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From java8964 <java8...@hotmail.com>
Subject RE: Why I didn't see the benefits of using KryoSerializer
Date Thu, 19 Mar 2015 17:57:28 GMT
I read the Spark code a little bit, trying to understand my own question.
It looks like the different is really between org.apache.spark.serializer.JavaSerializer and
org.apache.spark.serializer.KryoSerializer, both having the method named writeObject.
In my test case, for each line of my text file, it is about 140 bytes of String. When either
JavaSerializer.writeObject(140 bytes of String) or KryoSerializer.writeObject(140 bytes of
String), I didn't see difference in the underline OutputStream space usage.
Does this mean that KryoSerializer really doesn't give us any benefit for String type? I understand
that for primitives types, it shouldn't have any benefits, but how about String type?
When we talk about lower the memory using KryoSerializer in spark, under what case it can
bring significant benefits? It is my first experience with the KryoSerializer, so maybe I
am total wrong about its usage.
Thanks
Yong 
From: java8964@hotmail.com
To: user@spark.apache.org
Subject: Why I didn't see the benefits of using KryoSerializer
Date: Tue, 17 Mar 2015 12:01:35 -0400




Hi, I am new to Spark. I tried to understand the memory benefits of using KryoSerializer.
I have this one box standalone test environment, which is 24 cores with 24G memory. I installed
Hadoop 2.2 plus Spark 1.2.0.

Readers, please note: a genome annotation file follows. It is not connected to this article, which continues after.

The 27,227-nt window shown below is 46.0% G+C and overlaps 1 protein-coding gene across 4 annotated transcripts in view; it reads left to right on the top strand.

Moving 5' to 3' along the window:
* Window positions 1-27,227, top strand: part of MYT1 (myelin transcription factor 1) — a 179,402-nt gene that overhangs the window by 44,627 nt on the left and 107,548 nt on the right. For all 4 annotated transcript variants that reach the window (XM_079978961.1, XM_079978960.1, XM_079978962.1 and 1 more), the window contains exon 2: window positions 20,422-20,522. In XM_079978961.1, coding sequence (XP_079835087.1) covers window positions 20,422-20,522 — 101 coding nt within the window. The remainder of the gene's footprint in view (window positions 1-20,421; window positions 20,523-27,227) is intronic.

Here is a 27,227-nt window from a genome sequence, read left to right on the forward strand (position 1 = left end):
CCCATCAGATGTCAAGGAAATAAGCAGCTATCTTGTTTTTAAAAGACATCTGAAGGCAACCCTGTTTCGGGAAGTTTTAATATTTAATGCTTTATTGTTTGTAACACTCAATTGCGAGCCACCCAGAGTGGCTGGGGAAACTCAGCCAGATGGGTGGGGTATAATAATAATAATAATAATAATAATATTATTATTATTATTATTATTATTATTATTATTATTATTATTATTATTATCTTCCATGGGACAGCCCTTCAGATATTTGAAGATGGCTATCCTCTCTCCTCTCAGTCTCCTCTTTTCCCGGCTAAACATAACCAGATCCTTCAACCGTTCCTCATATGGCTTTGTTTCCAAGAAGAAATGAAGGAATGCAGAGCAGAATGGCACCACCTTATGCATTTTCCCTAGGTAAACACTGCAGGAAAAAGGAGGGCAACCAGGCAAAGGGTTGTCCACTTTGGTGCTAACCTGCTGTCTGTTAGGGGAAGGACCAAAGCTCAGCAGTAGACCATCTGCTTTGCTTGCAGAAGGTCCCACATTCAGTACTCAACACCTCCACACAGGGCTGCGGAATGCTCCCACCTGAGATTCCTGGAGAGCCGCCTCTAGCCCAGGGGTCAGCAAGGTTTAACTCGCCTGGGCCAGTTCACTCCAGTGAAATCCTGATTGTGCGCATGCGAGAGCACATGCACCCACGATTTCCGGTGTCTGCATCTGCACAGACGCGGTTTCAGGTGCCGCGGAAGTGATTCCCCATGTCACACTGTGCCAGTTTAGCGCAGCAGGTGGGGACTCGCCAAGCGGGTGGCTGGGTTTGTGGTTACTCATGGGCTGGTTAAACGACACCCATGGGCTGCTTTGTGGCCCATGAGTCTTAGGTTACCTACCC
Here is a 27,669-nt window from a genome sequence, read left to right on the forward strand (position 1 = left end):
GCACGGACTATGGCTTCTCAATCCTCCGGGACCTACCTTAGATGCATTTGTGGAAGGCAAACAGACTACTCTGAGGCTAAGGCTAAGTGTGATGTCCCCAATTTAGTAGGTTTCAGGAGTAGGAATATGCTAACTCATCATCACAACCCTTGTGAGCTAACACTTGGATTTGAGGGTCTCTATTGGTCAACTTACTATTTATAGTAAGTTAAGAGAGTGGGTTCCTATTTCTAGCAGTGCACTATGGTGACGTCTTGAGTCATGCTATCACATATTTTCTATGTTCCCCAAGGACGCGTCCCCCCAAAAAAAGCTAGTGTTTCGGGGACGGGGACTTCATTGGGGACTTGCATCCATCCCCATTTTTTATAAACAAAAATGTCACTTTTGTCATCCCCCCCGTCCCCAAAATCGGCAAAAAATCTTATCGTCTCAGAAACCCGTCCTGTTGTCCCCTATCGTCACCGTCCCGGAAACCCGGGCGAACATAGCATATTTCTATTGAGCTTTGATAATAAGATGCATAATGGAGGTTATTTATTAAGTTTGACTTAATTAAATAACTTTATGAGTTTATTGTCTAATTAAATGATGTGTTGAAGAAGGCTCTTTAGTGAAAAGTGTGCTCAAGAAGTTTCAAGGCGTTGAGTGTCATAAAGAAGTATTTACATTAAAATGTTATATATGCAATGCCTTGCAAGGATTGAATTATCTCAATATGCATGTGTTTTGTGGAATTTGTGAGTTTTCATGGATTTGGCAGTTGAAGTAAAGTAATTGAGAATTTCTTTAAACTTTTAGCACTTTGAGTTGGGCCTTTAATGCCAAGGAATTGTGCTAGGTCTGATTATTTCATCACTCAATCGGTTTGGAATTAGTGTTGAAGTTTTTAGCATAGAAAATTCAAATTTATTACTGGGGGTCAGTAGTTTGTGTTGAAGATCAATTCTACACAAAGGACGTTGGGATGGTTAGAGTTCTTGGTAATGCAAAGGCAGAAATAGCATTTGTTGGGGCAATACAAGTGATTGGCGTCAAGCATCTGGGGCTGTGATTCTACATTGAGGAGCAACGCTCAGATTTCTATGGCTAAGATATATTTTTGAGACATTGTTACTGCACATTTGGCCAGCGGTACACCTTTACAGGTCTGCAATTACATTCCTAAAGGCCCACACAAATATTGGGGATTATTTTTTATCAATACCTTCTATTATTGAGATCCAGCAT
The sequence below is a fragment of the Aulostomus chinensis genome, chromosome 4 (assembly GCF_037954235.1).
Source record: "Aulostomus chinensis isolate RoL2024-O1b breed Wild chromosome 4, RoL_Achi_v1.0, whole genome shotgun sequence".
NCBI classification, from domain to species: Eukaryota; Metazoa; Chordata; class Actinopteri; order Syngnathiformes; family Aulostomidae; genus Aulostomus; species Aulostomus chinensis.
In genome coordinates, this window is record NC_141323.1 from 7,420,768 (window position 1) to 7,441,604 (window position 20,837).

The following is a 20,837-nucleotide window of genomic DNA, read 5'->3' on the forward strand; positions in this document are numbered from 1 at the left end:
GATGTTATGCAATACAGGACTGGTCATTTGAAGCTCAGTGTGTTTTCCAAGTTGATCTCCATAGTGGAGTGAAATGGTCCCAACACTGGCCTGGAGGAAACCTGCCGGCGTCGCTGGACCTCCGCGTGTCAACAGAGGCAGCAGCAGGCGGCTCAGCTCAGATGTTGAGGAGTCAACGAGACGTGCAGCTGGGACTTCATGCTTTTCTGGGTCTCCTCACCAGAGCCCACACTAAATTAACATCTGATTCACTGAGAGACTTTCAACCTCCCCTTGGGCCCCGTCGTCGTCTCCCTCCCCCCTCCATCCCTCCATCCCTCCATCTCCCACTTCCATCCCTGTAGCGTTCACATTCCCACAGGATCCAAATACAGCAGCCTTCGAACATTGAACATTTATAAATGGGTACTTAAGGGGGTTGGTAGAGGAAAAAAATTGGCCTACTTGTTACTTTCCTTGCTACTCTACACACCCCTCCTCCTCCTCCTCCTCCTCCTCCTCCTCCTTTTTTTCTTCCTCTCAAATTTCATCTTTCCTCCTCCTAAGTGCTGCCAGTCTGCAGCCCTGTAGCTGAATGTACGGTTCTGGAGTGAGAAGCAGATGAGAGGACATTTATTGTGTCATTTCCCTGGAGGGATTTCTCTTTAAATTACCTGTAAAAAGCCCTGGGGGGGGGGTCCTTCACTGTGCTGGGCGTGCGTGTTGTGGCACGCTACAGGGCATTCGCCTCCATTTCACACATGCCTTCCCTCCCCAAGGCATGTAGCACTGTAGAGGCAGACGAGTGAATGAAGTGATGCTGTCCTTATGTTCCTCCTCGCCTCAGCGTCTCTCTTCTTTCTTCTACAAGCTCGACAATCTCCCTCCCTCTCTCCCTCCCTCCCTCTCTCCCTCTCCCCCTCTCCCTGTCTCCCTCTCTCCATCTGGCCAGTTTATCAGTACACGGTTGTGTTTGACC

I put one text file in the hdfs about 1.2G.  Here is the settings in the spark-env.sh
export SPARK_MASTER_OPTS="-Dspark.deploy.defaultCores=4"export SPARK_WORKER_MEMORY=32gexport
SPARK_DRIVER_MEMORY=2gexport SPARK_EXECUTOR_MEMORY=4g
First test case:val log=sc.textFile("hdfs://namenode:9000/test_1g/")log.persist(org.apache.spark.storage.StorageLevel.MEMORY_ONLY)log.count()log.count()
The data is about 3M rows. For the first test case, from the storage in the web UI, I can
see "Size in Memory" is 1787M, and "Fraction Cached" is 70% with 7 cached partitions.This
matched with what I thought, and first count finished about 17s, and 2nd count finished about
6s.
2nd test case after restart the spark-shell:val log=sc.textFile("hdfs://namenode:9000/test_1g/")log.persist(org.apache.spark.storage.StorageLevel.MEMORY_ONLY_SER)log.count()log.count()
Now from the web UI, I can see "Size in Memory" is 1231M, and "Fraction Cached" is 100% with
10 cached partitions. It looks like caching the default "java serialized format" reduce the
memory usage, but coming with a cost that first count finished around 39s and 2nd count finished
around 9s. So the job runs slower, with less memory usage.
So far I can understand all what happened and the tradeoff.
Now the problem comes with when I tried to test with KryoSerializer
SPARK_JAVA_OPTS="-Dspark.serializer=org.apache.spark.serializer.KryoSerializer" /opt/spark/bin/spark-shellval
log=sc.textFile("hdfs://namenode:9000/test_1g/")log.persist(org.apache.spark.storage.StorageLevel.MEMORY_ONLY_SER)log.count()log.count()
First, I saw that the new serializer setting passed in, as proven in the Spark Properties
of "Environment" shows "











spark.driver.extraJavaOptions


      -Dspark.serializer=org.apache.spark.serializer.KryoSerializer



". This is not there for first 2 test cases.But in the web UI of "Storage", the "Size in Memory"
is 1234M, with 100% "Fraction Cached" and 10 cached partitions. The first count took 46s and
2nd count took 23s.
I don't get much less memory size as I expected, but longer run time for both counts. Anything
I did wrong? Why the memory foot print of "MEMORY_ONLY_SER" for KryoSerializer still use the
same size as default Java serializer, with worse duration?
Thanks
Yong 		 	   		   		 	   		  
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